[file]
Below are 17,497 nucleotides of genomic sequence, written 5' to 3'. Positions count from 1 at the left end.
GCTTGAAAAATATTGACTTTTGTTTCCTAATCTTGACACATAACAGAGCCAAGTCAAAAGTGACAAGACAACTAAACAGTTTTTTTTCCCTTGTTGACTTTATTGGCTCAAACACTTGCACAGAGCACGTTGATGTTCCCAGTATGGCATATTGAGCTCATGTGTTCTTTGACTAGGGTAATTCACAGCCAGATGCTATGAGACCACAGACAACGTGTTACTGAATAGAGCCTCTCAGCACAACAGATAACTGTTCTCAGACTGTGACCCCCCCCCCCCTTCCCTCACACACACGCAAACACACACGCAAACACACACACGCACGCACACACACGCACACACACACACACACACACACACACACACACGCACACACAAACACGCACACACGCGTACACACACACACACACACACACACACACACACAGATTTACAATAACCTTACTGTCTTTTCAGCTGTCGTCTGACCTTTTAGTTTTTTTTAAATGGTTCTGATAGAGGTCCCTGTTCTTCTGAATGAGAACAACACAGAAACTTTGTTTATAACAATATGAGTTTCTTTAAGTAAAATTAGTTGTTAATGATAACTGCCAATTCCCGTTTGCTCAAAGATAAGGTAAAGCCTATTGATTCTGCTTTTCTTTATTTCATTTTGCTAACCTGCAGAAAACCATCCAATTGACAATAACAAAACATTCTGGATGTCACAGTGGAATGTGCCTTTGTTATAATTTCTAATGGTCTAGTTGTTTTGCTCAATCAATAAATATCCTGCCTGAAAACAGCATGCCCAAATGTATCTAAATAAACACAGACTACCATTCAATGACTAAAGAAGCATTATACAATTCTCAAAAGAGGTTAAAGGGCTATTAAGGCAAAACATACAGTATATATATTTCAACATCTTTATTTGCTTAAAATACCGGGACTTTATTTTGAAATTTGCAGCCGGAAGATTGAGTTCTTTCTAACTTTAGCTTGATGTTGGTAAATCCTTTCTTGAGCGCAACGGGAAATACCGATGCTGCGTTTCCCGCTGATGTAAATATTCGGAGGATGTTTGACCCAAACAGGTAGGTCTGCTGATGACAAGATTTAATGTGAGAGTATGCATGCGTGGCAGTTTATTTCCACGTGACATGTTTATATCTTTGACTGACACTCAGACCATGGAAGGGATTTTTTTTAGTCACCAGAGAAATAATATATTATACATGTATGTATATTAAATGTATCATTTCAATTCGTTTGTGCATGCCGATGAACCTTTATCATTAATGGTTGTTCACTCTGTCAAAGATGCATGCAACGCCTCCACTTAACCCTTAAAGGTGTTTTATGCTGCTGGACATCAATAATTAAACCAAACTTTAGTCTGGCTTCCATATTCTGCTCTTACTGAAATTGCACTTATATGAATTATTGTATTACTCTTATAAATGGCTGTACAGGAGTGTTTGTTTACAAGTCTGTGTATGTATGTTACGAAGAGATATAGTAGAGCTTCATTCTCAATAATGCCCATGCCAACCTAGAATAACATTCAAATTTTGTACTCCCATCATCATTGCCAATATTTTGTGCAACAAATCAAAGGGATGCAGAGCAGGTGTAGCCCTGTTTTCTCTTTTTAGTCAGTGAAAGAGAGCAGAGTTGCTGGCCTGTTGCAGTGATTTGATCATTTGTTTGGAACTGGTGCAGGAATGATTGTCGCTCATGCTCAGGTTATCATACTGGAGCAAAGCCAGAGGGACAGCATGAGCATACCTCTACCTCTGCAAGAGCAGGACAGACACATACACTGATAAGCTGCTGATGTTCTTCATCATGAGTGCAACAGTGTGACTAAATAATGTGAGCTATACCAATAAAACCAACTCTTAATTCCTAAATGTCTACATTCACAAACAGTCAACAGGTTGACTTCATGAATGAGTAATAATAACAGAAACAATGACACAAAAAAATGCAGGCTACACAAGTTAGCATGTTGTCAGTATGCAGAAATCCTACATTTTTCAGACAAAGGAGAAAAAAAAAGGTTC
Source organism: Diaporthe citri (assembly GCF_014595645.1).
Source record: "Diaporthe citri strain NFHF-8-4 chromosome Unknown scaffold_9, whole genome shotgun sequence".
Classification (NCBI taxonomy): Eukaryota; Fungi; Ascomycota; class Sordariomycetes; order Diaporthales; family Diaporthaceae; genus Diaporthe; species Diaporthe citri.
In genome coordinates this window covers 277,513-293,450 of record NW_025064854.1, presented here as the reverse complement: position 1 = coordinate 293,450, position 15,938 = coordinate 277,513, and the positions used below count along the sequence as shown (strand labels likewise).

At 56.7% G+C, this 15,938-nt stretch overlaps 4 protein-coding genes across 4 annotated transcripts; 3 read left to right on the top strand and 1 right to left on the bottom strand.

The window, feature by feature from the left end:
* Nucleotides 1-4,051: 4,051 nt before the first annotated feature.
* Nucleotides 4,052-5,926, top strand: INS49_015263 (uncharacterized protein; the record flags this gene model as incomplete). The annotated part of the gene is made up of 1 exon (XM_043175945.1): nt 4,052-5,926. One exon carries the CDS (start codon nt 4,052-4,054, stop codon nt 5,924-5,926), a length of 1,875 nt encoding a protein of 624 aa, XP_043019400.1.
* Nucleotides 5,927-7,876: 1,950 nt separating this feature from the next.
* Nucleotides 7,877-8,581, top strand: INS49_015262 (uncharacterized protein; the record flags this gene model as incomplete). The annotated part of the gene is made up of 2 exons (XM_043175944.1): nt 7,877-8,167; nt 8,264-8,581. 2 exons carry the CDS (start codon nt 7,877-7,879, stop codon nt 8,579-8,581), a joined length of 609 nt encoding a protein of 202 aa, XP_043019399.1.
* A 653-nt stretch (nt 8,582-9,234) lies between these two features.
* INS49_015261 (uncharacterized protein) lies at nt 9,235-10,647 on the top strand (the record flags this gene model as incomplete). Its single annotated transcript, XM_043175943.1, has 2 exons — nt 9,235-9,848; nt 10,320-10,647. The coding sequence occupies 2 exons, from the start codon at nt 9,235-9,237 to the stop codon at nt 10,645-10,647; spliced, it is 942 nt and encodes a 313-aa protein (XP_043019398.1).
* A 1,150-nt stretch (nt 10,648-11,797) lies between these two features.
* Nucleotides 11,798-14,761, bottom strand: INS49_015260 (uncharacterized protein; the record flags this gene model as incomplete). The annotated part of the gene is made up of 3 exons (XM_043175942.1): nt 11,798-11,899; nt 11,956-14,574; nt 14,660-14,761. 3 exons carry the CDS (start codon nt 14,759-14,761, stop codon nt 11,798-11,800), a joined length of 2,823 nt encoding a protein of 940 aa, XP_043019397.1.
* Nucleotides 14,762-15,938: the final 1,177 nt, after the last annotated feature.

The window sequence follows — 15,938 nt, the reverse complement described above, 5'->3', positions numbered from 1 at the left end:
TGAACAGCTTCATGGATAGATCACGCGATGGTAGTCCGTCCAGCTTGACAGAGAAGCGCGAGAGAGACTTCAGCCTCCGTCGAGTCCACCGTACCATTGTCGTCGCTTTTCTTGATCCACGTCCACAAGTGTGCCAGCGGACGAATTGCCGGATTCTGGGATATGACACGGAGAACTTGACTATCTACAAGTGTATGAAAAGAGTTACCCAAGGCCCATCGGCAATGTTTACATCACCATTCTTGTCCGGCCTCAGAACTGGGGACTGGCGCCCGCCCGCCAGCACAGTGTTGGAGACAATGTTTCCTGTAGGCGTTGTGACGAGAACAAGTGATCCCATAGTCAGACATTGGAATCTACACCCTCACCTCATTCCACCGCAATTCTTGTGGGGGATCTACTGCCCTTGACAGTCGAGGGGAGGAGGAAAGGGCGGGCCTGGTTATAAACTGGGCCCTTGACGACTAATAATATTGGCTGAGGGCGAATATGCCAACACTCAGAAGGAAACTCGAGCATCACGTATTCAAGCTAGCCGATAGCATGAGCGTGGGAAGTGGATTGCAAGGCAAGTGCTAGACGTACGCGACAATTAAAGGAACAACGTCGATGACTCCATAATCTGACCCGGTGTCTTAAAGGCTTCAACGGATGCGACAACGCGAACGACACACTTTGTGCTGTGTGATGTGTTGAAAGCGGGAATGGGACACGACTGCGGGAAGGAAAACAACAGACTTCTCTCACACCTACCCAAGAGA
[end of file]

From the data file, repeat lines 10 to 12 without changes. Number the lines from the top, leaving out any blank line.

* Nucleotides 4,052-5,926, top strand: INS49_015263 (uncharacterized protein; the record flags this gene model as incomplete). The annotated part of the gene is made up of 1 exon (XM_043175945.1): nt 4,052-5,926. One exon carries the CDS (start codon nt 4,052-4,054, stop codon nt 5,924-5,926), a length of 1,875 nt encoding a protein of 624 aa, XP_043019400.1.
* Nucleotides 5,927-7,876: 1,950 nt separating this feature from the next.
* Nucleotides 7,877-8,581, top strand: INS49_015262 (uncharacterized protein; the record flags this gene model as incomplete). The annotated part of the gene is made up of 2 exons (XM_043175944.1): nt 7,877-8,167; nt 8,264-8,581. 2 exons carry the CDS (start codon nt 7,877-7,879, stop codon nt 8,579-8,581), a joined length of 609 nt encoding a protein of 202 aa, XP_043019399.1.